Introducing Susan Tomlinson, the 2018 Indiana History Teacher of the Year

Susan Tomlinson

Indiana History Teacher of the Year 

Susan Tomlinson, Franklin Central High School, Indianapolis, IndianaSince 2004, 749 exemplary American history teachers from elementary, middle, and high schools in all fifty states, Department of Defense schools, Washington DC, and US territories have been named State History Teacher of the Year. The National History Teacher of the Year is named in the fall. The 2018 State History Teachers of the Year were asked informal questions by the Gilder Lehrman Institute.  

Do you have a favorite/funny moment from teaching?

One experience that stands out is visiting the Eiteljorg Museum of American Indians and Western Art to hear Olympic gold medalist and Oglala Sioux Billy Mills. He passionately shared his experiences growing up on the reservation and overcoming obstacles to become an Olympic champion in the 10,000-meter run. Mr. Mills’ message encompassed so many topics, themes, and issues that we had been studying and served to exhort and inspire students (and me!).

Tell us one fun historical fact about the town you live in or grew up in. 

In 1887, while drilling for oil in Martinsville, Indiana, workers instead hit artisan mineral water. Within a few years, multiple sanitariums were built to cater to patients seeking results from healing waters along with other alternative treatments for physical ailments. The sanitariums have long been closed, but Martinsville is enjoying a revitalization of its downtown, including a relighting of the sign atop one of its prominent buildings proclaiming “Martinsville: City of Mineral Water.”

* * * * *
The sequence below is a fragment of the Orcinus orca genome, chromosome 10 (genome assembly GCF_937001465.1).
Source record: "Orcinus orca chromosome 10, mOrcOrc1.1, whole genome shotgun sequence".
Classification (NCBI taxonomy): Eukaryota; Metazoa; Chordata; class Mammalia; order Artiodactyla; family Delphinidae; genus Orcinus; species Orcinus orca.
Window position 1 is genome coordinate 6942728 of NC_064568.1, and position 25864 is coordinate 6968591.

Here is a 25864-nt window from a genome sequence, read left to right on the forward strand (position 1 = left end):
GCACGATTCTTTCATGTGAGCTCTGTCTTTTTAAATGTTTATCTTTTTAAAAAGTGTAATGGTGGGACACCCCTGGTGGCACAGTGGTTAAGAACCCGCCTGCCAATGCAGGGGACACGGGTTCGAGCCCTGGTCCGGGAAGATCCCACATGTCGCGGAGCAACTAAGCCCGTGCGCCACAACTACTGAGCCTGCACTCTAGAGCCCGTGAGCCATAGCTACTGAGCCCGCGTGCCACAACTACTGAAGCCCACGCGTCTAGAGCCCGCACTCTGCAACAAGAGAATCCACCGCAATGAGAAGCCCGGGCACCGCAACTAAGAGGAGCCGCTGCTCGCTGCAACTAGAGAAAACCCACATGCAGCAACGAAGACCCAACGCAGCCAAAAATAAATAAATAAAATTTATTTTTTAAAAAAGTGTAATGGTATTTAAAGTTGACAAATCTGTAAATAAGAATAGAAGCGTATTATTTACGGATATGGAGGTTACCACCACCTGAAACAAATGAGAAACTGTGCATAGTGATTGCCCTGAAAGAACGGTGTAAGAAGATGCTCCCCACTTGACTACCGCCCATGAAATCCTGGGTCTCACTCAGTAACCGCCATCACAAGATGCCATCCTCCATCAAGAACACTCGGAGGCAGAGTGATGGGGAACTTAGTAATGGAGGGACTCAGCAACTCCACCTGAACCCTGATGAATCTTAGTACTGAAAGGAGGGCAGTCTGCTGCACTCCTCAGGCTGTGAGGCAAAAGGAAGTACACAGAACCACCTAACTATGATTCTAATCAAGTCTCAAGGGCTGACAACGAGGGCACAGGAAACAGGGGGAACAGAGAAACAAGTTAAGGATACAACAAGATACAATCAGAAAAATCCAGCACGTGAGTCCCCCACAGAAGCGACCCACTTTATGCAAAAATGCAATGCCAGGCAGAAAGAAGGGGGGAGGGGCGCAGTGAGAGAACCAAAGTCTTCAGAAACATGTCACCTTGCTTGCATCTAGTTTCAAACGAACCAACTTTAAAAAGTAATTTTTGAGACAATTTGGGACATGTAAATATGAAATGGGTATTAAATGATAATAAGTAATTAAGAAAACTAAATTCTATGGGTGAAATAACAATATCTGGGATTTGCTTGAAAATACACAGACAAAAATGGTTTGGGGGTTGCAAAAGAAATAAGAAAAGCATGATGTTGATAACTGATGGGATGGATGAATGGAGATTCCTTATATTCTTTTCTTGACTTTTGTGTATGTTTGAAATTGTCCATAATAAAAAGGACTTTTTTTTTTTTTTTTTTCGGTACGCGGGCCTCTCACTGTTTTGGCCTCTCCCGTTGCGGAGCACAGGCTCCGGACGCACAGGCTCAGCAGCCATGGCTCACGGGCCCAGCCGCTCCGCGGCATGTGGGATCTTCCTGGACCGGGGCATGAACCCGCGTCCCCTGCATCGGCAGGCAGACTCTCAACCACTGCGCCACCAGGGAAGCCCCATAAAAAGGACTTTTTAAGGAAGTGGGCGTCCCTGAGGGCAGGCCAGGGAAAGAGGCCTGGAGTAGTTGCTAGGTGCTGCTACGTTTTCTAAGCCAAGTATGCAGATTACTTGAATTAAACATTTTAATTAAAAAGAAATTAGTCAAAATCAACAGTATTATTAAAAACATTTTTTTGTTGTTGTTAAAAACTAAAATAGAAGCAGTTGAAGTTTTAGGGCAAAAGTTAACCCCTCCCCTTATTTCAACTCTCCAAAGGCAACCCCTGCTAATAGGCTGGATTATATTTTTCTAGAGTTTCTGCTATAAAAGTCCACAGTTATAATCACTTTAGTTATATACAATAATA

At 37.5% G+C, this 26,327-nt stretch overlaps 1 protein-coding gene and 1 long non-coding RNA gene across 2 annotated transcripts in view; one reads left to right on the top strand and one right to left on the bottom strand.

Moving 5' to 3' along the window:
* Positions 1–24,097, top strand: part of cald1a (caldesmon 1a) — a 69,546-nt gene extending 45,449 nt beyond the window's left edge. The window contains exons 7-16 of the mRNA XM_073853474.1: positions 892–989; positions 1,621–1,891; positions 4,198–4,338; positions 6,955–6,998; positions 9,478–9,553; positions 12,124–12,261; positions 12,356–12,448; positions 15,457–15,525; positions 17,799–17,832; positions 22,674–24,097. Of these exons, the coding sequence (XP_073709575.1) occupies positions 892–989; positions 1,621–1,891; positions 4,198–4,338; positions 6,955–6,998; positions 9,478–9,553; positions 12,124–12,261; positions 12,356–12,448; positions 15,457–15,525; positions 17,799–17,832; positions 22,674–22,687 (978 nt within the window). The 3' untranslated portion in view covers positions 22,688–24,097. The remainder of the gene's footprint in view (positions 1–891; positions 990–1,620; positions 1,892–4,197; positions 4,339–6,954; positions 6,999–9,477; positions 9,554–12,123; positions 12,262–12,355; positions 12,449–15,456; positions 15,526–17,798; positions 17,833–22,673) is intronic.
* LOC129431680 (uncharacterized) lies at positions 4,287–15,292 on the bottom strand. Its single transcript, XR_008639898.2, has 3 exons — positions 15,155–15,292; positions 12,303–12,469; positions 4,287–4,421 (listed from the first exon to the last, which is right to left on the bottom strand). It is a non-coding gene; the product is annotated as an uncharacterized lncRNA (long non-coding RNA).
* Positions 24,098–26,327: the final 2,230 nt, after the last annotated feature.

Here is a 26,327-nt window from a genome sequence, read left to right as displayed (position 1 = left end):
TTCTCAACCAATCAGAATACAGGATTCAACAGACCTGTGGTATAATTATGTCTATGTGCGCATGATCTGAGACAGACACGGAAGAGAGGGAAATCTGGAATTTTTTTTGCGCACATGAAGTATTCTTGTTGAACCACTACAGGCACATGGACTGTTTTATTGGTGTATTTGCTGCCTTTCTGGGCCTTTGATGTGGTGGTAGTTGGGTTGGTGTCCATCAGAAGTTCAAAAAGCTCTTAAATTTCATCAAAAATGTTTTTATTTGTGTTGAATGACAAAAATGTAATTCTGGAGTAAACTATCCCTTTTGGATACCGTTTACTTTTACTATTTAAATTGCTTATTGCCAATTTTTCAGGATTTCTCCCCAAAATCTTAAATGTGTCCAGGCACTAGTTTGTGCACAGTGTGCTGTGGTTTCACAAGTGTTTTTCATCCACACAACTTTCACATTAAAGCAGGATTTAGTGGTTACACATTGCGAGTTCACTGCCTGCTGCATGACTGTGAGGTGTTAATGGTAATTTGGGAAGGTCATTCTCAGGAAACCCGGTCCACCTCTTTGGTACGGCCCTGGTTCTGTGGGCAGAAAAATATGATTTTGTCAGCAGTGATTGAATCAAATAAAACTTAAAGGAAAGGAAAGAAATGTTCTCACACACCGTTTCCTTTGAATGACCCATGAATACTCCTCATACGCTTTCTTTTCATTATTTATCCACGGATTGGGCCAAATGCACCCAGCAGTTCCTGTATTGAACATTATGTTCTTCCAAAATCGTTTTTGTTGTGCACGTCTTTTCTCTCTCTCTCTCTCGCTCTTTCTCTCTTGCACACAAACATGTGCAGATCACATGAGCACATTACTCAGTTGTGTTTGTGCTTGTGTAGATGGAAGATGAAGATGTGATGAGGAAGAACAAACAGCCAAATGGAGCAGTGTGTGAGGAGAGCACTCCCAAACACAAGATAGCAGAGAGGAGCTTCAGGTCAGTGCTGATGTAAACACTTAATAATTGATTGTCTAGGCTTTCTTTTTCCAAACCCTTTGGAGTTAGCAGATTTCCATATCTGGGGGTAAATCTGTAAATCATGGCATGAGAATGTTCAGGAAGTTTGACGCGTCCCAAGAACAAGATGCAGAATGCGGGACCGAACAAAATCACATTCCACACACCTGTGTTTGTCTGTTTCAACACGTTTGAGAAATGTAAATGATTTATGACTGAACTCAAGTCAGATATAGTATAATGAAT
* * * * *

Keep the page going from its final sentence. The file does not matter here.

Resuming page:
What was the last great history book you read?

A book by my former professor Dr. James H. Broussard entitled Ronald Reagan: Champion of Conservative America.  

What is your favorite historical site or museum?

The Indiana Military Museum in Vincennes, which began as a private collection and morphed into an incredible display of military artifacts from the Revolution to the present.  

If you could travel back in time and meet any historical figure, who would it be and why?

Julia Rush, daughter of Richard Stockton and wife of Dr. Benjamin Rush, both signers of the Declaration of Independence. I have introduced my students to the founding of our nation through a first-person reenactment of Julia Rush. She witnessed much growing up in Princeton, New Jersey, in a progressive household that entertained many historic figures. She raised her family with Benjamin Rush in Philadelphia and corresponded with Abigail Adams.

What is your favorite historical film or series?

The documentary The Conscientious Objector, the remarkable story of Desmond Doss.

Do your students have a favorite historical topic or era?

We have created a hands-on WWII exhibit with multiple stations that includes interactive tasks, a photo booth, artifacts from our community, and multi-media experiences.

What advice would you give to young people, in high school or college, who may be considering a career in education but are unsure?

For history teachers, the wealth of information and primary sources and the capacity for face-to-face interviews and virtual field trips is endless. Now more than ever you can learn with your students as you guide them to discover and interpret history.

Click here to nominate a teacher for the 2019 state and national awards.